Stylish protestors use colorful tools to smash windows at Barclays London HQ

Originally published at: Stylish protestors use colorful tools to smash windows at Barclays London HQ | Boing Boing


Take it one step further and create art in the process!

(Might even help in the legal proceedings.)


“I joined in because I thought it was just a public performance piece…”


I wish more protests involved making things better rather than breaking things. Imagine the positive response if this group decided to organize a rally to clean a public park to highlight how nice things would look if corporations like Barclays stopped ruining the earth.


Wow, you Brits even queue orderly for your arrests.



I think that’s called free housekeeping. :smirk:


I think the Extinction Rebellion could raise a lot of money selling branded window-breaking tools.

Ah yes, more consumerism is the answer. Of course.


You mean like this?

The right wingers tried to claim that it was Extinction Rebellion that caused the mess, not the actual group who did.

IMPORTANT EDIT: a lot of people are misreading this post. This was the aftermath of Hyde Park 420 – and was cleaned up by Extinction Rebellion crew. THTC is nothing but supportive of XR. Please read all the post copy before flying off the handle, people…

EDIT: Posted this in the comments, but all this ended up being cleaned up by a crew from Extinction Rebellion, which included the absolute eco-warrior legend, Swampy!


That’s already a thing. There are a lot of groups who go clean stuff up and put in improvements. Probably multiple near you.


There are. I’ve been involved in such clean up projects. I just wish more rallies and protests were like that.

I don’t think the Barclays protesters are accomplishing anything constructive. Cute hammers though.


This sort of thing was tried during the '90s and early naughts. There was a lot of focus on “beneficial” activism.

Did it work? I dunno. It didn’t grab people’s attention, at best it wound up buried as a fluff piece on the back pages of the Sunday news. The public was happy to see people out doing something, but it didn’t seem to make them any more receptive to the message and willing to take action themselves.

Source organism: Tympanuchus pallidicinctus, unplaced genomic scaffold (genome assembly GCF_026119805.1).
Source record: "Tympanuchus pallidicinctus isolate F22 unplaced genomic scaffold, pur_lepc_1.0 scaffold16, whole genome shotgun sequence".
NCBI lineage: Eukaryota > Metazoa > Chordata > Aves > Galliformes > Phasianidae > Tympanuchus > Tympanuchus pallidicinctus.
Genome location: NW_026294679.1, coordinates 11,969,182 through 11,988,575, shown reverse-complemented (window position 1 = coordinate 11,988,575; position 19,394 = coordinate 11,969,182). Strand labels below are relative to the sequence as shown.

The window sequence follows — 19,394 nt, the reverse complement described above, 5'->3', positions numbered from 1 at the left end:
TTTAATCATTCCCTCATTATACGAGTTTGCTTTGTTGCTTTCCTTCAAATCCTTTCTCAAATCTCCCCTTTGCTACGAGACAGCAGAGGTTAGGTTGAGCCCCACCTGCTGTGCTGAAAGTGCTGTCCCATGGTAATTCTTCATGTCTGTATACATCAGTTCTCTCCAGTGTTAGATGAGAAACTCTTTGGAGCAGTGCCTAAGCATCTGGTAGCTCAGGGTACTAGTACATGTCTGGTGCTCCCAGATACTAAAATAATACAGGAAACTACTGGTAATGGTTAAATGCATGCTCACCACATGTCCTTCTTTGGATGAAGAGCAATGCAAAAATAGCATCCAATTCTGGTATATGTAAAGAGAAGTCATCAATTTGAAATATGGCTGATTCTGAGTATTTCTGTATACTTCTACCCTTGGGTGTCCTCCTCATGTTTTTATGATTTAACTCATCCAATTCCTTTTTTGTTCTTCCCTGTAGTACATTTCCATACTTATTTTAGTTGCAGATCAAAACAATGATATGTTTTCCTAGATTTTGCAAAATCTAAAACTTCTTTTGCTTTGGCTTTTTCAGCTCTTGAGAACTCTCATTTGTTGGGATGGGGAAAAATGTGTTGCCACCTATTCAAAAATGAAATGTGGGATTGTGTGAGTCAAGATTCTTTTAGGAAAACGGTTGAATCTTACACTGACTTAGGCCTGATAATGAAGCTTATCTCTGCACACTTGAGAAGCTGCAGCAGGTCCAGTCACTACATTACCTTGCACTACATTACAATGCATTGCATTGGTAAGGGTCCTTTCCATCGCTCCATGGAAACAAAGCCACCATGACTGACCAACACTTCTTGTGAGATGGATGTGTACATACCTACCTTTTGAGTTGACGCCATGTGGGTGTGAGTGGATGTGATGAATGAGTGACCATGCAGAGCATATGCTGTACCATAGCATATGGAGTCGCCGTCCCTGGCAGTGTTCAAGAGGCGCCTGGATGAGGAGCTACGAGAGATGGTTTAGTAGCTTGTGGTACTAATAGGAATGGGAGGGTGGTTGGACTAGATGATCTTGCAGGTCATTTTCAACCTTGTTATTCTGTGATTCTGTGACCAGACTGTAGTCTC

That’s to say though, why not both? As @the_borderer points out above, Extinction Rebellion is into this type of thing as well as breaking windows. The problem is that too many of us are happy to shout encouragement from the sidelines and let others do the work, whatever that work looks like.


“Barclay’s are entitled to their view on capitalism and climate change, but we would ask that in expressing that view they stop short of behaviour which involves criminal damage to our planet and puts people’s safety at risk,”


The good news is that thanks to global warming the bank employees won’t get too cold while the windows are gone.

I wonder what the carbon footprint is of replacing a glass window this size?


not one pair of safety glasses in the bunch. ooof.


I disagree. They’ve raised some awareness and got free publicity, and didn’t do any great amount of damage. That’s really all they were trying to do because they knew their protest wouldn’t get Barclay to make any real changes. But maybe another handful of folks will join them now. That’s often how you build a movement.


As soon as enough windows are broken, and slogans painted, climate change will just go away, like a miracle.


I think you have that backwards. If we ignore it and don’t focus out attention to it, changing systems rather than expecting individuals consumption to make it magically disappear, it will not be solved.

It’s never just going away. We have to act. We will not act, like a miracle, to change unless we realise the flaws are systemic.


I am not ignoring it. I blow a kazoo all the time against climate change.

Don’t think they’ve quite understood The Broken Windows Theory.

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I guess they got press but they certainly didn’t annoy anyone at Barclays given they are almost certainly working from home and have been for about a year. At least, with respect to the bankers who they were probably trying to target. You might have annoyed some maintenance workers, security, and whoever has to pay for the windows - almost certainly not Barclays.